The National Institute on Retirement Security released in February a resource guide highlighting the results of three case studies that show problems in a defined benefit plan can be exacerbated by moving new hires to a defined contribution scheme.
In fact, the NIRS analysis found that retirees receive the same amount of lifetime income from their pension that they could get from a typical DC plan for about half of the cost. Defined benefit plans that are already plagued with underfunding problems, it seems, carry those issues over to defined contribution plans.
NIRS studied three state pension plans and identified three trends:
- Existing underfunding problems did not improve following a switch, and costs increased.
- Workers in the new DC plan also struggled to save enough for a secure retirement, and frequently didn’t.
- The best way to address underfunding is to establish a responsible funding policy and stay disciplined about making the full contribution each and every year.
Here is NIRS’ analysis of the three states:
Five years ago, Alaska’s Public Employees Retirement System (PERS), Teachers Retirement System (TRS) and retiree medical plan were facing a combined $5.7 billion unfunded liability. To try to address that liability, the state adopted a mandatory 401(k)-style retirement plan for state employees hired after July 1, 2006.
Instead of correcting the problem, though, the new plan increased underfunding by 20% in 2006, and as of 2013, the combined liability reached $12.4 billion. Participants in the PERS plan contributed 47% of what was required annually to the plan; TRS participants contributed 45% of the annual required contribution.
The demographics of the plan also changed, according to NIRS’ analysis. In 2013, PERS had almost 30,000 retirees, but was collecting contributions from less than 21,000 members. TRS was paying over 11,700 retirees, but only collecting from 6,352 participants.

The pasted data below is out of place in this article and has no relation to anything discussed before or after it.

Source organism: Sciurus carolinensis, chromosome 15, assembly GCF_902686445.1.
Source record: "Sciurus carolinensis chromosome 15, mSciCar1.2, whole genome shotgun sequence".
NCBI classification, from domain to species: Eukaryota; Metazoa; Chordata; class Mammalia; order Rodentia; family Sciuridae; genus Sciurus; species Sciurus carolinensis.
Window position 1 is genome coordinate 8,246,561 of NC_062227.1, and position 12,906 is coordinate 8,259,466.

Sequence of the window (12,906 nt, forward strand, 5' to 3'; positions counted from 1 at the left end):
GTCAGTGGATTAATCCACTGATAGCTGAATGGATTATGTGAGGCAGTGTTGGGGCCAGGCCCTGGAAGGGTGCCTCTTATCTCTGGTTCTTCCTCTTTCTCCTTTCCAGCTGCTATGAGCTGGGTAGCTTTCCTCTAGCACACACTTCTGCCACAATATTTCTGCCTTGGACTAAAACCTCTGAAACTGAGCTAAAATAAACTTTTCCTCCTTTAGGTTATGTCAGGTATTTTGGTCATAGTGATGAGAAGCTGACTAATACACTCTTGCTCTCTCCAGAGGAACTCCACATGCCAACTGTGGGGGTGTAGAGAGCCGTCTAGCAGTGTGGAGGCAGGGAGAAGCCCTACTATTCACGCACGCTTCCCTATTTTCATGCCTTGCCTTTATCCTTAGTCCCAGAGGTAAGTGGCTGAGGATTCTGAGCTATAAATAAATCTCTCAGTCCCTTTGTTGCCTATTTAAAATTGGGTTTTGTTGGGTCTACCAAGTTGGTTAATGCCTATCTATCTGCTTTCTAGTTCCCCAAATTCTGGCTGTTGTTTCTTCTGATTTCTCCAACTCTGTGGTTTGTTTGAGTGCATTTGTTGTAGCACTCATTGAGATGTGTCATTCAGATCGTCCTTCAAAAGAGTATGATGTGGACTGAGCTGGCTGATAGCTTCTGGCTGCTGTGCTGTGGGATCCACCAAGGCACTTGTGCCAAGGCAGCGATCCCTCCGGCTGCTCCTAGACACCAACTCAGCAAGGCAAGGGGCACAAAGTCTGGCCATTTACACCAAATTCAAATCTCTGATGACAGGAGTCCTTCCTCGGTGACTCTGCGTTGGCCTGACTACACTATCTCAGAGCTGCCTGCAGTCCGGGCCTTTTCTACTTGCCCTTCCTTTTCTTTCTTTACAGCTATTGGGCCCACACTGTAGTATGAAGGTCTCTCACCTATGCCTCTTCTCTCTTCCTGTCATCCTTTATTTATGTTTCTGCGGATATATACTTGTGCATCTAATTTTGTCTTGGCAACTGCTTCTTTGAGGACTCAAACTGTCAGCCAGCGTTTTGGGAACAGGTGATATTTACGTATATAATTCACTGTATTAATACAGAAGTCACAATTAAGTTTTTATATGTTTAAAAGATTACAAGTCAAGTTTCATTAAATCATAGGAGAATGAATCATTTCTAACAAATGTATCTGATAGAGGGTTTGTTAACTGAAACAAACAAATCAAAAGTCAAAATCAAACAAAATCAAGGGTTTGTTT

In 2007, regulators started to introduce bills to reopen the pension plans to new employees, but none of those bills have been passed.
“Losing a significant percent of employees to the DC plan reduced the one steady source of pension funding in Alaska,” according to NIRS. “The false promise of the DC switch may have led policymakers to continue to underfund the pension plans, which only worsened the problem.”
The Michigan State Employees’ Retirement System (MSERS) closed its doors to new hires in 1997, opting to provide those workers with a 401(k) plan with a 4% automatic contribution and a 100% match up to 3%. Employees could contribute up to 7%. Workers already enrolled in MSERS were given the option to switch.
In 1997, MSERS was actually overfunded, NIRS found, but by 2012, the funded level fell from 109% to 60.3%. NIRS noted that there were two significant downturns in that time, but that doesn’t fully explain the dramatic drop in funded level. NIRS found that between 2012 and 2013, despite a 12.5% investment return that year, the unfunded liability grew by over $71 million to $567 million. Markets have since improved and the state is making larger payments, but the aging population of the plan means it’s still underfunded. The annual required contribution for each participant in 1997 was just over $4,000. By 2013, it was almost $37,100 per active employee.